The U.S. Food and Drug Administration has defined “small number of animals” for minor use designation under the Minor Use and Minor Species Animal Health Act of 2004.
Previously, the definition of “minor use” relied on the phrase “small number of animals” to characterize such use: “ 'Minor use drugs’ are for intended uses in major species (horses, dogs, cats, cattle, pigs, turkeys and chickens) for diseases that occur infrequently or in limited geographic areas and in only a small number of animals annually.”
The FDA’s amendment, effective Nov. 9, establishes a specific “small number of animals” for each of the seven major animal species to be used in determining whether any particular intended use in a major species is a minor use. “Small number of animals” means equal to or less than 50,000 horses, 70,000 dogs, 120,000 cats, 310,000 cattle, 1.45 million pigs, 14 million turkeys and 72 million chickens.
“This definition establishes the number of animals eligible to be treated annually based on the number of animals that represents a drug market value that (relative to drug development costs) would not be likely to be pursued in the absence of the MUMS Act incentives,” according to the FDA.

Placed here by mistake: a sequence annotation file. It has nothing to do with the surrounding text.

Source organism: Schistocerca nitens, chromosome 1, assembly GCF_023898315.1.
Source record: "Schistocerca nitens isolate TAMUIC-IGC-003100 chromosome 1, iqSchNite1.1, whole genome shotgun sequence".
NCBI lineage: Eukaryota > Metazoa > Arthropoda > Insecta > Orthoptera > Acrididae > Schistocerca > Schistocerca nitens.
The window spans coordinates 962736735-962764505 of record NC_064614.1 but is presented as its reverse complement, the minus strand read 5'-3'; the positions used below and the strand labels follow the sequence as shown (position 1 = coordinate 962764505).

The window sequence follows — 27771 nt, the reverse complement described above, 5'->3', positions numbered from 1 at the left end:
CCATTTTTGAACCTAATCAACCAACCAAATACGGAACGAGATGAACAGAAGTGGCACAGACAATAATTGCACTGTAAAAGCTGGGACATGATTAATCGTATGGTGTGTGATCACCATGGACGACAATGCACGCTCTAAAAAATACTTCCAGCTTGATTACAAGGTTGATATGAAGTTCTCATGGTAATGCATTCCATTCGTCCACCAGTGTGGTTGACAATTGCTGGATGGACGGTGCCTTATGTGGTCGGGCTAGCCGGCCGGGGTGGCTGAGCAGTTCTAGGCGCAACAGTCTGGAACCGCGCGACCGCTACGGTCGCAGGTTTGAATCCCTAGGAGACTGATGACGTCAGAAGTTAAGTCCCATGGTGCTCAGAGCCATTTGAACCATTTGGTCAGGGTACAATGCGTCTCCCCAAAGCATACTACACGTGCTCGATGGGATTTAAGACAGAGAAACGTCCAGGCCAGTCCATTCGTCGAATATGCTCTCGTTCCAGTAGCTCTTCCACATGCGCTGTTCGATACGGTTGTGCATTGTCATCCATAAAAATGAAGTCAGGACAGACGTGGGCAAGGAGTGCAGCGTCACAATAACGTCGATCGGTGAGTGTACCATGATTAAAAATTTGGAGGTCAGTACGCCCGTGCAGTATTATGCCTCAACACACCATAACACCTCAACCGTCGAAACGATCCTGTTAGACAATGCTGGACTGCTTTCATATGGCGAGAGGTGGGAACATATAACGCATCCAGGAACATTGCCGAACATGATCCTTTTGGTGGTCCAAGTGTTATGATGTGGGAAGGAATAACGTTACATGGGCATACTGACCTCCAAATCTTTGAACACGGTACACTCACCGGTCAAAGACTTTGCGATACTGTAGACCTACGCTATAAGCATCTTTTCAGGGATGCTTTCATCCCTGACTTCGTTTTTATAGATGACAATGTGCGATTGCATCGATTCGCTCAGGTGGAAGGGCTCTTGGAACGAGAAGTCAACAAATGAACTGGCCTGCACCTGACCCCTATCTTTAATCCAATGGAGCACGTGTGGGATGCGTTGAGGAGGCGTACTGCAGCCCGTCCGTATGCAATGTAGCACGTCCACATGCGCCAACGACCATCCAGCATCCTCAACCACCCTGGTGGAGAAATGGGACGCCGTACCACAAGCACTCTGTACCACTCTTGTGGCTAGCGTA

The MUMS Act is intended to make more medications legally available to veterinarians and animal owners to treat minor animal species and uncommon diseases in the major animal species. The act provides incentives to animal drug sponsors to encourage drug development and approval for minor species and for minor uses in major animal species.
Minor species are all animals other than humans that are not one of the major species.